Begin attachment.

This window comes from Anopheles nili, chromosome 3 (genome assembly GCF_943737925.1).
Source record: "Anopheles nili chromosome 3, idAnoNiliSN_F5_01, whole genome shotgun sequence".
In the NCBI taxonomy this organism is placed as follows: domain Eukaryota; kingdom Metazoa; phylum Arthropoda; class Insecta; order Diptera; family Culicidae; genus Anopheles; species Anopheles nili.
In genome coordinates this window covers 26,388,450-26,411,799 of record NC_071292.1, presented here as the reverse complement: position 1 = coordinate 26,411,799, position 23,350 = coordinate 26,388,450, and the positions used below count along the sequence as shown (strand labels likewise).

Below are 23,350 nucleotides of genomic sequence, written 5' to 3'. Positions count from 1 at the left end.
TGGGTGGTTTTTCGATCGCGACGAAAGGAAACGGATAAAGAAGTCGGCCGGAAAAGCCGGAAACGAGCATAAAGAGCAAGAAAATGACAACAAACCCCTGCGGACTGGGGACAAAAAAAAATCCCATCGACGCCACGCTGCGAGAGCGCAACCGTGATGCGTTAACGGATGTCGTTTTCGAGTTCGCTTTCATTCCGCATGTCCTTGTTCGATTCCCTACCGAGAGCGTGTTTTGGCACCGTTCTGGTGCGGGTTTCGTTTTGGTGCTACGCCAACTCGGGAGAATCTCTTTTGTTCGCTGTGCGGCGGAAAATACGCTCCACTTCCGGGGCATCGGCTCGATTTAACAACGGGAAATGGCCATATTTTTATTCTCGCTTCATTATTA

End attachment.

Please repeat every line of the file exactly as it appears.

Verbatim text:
This window comes from Anopheles nili, chromosome 3 (genome assembly GCF_943737925.1).
Source record: "Anopheles nili chromosome 3, idAnoNiliSN_F5_01, whole genome shotgun sequence".
In the NCBI taxonomy this organism is placed as follows: domain Eukaryota; kingdom Metazoa; phylum Arthropoda; class Insecta; order Diptera; family Culicidae; genus Anopheles; species Anopheles nili.
In genome coordinates this window covers 26,388,450-26,411,799 of record NC_071292.1, presented here as the reverse complement: position 1 = coordinate 26,411,799, position 23,350 = coordinate 26,388,450, and the positions used below count along the sequence as shown (strand labels likewise).

Below are 23,350 nucleotides of genomic sequence, written 5' to 3'. Positions count from 1 at the left end.
TGGGTGGTTTTTCGATCGCGACGAAAGGAAACGGATAAAGAAGTCGGCCGGAAAAGCCGGAAACGAGCATAAAGAGCAAGAAAATGACAACAAACCCCTGCGGACTGGGGACAAAAAAAAATCCCATCGACGCCACGCTGCGAGAGCGCAACCGTGATGCGTTAACGGATGTCGTTTTCGAGTTCGCTTTCATTCCGCATGTCCTTGTTCGATTCCCTACCGAGAGCGTGTTTTGGCACCGTTCTGGTGCGGGTTTCGTTTTGGTGCTACGCCAACTCGGGAGAATCTCTTTTGTTCGCTGTGCGGCGGAAAATACGCTCCACTTCCGGGGCATCGGCTCGATTTAACAACGGGAAATGGCCATATTTTTATTCTCGCTTCATTATTA